As Pooh says, "Curiouser and curiouser."
Fair Park: There’s one good option
My favorite part of the County Fair is the livestock, especially the 4-H exhibits – and watching tourists from Milwaukee come out to see what real cows look like. A few years ago a lady from Chicago asked me to take a picture of her standing beside a calf.
Washington County has a beautiful facility, but a series of cost overruns have put Fair Park, and the county budget, in financial jeopardy. We’re told the county has four options. That’s not true. There’s only one option.
The financial troubles are mainly the result of two recent, overly enthusiastic building projects: the Ziegler Family Exposition Center and an RV park. Why would the Agriculture and Industrial Society (AIS, the nonprofit the runs Fair Park for the county) spend money on two additions they can’t pay for?
Bootstrapping potential markets always raises the question of whether you 1) boost attendance first – bring out the crowds – to justify putting up new buildings or 2) build new buildings first to draw attendance and, then, hopefully, the profits to pay for them. AIS gambled on No. 2 and lost.
None of this happened overnight.
The Education Committee minutes, starting on March 31, begin to tell the story. Nancy Justman, chairwoman of AIS, “presented a draft master plan for Fair Park dated February 11, 2008, and reviewed the 32 items identified in the plan. It was noted the items have not been prioritized and there are no cost figures associated with the items.” The Education Committee members approved the draft – apparently on the basis of trust, since they accepted a “master plan” that had no cost figures and no spending priorities. In the months that followed, no plan beyond this draft was approved by the County Board.
After March 10, new supervisors were elected, summer passed and, by early November, the Finance Committee had hammered out and approved a solid county budget.
Then something odd happened: a few weeks after the budget was finished AIS asked for the extra $410,000 to cover its overruns. AIS had to know about the additional $130,000 worth of improvements, apparently approved on the fly as construction was underway. Moreover, since the summer’s main events had failed to produce the anticipated profits, someone at AIS had to have known, well before the budget was finished, that they needed an additional $410,000. So why would AIS bring it up after the budget was passed? I’d like to know.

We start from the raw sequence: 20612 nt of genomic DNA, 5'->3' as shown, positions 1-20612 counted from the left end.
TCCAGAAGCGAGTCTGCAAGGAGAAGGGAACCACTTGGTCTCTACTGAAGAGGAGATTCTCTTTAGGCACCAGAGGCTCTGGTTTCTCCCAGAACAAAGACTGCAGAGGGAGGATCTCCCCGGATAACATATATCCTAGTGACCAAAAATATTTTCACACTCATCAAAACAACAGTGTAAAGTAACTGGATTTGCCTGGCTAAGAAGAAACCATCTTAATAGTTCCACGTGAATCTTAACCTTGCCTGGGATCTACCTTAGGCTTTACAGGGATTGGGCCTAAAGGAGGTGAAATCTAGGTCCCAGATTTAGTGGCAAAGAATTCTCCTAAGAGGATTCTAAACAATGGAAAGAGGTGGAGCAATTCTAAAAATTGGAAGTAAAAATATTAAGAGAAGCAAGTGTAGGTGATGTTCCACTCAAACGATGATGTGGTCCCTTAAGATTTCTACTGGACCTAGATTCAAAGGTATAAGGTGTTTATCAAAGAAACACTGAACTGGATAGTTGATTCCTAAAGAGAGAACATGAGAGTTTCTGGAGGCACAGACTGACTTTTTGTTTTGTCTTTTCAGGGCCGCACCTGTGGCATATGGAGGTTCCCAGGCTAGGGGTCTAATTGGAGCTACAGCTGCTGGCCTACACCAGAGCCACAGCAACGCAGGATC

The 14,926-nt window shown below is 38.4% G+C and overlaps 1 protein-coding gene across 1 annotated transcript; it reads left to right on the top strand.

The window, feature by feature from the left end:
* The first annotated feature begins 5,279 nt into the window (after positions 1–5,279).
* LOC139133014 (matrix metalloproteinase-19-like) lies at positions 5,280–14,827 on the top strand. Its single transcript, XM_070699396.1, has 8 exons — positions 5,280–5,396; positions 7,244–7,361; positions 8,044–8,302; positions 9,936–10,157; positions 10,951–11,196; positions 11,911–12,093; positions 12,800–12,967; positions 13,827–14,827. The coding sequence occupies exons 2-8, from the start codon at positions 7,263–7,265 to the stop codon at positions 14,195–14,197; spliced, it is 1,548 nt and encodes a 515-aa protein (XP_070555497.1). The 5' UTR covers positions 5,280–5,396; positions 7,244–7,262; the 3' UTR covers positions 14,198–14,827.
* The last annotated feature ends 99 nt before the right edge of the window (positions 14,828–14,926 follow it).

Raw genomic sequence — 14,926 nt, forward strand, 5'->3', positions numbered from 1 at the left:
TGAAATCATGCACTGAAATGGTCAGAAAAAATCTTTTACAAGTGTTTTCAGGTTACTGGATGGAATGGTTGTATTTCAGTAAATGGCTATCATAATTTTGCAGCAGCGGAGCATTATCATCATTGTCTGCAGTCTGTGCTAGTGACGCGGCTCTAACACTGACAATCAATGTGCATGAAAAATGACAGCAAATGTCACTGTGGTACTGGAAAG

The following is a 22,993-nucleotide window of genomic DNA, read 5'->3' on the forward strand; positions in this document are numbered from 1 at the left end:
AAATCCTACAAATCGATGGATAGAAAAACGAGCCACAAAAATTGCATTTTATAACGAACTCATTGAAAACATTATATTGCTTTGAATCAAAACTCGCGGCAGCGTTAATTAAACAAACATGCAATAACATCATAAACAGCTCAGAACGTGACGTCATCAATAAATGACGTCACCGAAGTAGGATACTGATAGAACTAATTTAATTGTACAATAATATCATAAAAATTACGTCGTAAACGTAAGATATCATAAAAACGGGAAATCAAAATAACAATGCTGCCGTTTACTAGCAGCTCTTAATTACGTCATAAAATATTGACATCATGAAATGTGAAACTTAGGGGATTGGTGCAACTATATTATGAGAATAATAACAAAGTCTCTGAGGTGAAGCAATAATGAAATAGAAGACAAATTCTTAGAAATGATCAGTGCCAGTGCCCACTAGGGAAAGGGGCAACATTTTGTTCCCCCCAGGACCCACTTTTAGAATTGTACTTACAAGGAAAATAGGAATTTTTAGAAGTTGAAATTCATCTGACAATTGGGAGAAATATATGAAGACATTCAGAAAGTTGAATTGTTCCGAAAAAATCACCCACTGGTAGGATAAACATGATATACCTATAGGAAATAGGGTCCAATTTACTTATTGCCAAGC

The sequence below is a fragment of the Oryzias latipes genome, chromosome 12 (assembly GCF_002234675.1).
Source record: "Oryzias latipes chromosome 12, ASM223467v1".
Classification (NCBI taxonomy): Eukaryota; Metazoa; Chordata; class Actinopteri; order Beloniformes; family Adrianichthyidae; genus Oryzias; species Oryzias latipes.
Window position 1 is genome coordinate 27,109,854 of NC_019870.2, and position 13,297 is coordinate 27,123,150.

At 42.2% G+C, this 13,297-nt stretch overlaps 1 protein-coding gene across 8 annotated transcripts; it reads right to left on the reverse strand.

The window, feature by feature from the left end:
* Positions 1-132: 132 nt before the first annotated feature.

More alarming, when the request was finally presented in December, it was still missing the dollar amounts any competent County Board needs to make a good decision. The minutes from the County Board proceedings on Dec. 9 indicate that, as they’d done nearly seven months earlier, members of the Board asked for an updated business plan, this time to be submitted no later than Jan. 15.
On Jan. 7 the Education Committee met to hear Doug Johnson present this updated “business plan.” Twenty-four supervisors showed up (at a meeting they weren’t all required attend) to make sure this was handled properly. One of them went to the trouble to write a letter to the Daily News alerting county residents to how much attention this issue had drawn from the entire board.
The “business plan” the committee, and the entire board, had asked for, the plan that would supposedly give them enough information to form a good judgment, included only a single year of planning and – once again – contained no dollar amounts: no indications of how much the particulars were going to cost. That’s not a plan, that’s an outline of a plan.
We don’t like federal or state governments giving away our money without accountability, so why would we settle for it at the county level? Fortunately, from the sounds of it, we have supervisors in place to make sure we get accountability.
Washington County has to have a county fair. It’s an important part of our heritage – plus its fun; but in the absence of good information nobody can make good decisions, only hasty ones.
There aren’t four options, there’s only one: make sure the County Board has enough information to make a good decision. Without accurate numbers, a complete and competent business plan that includes specific costs and spending priorities, the County Board should refuse to give away any of our tax dollars to anyone.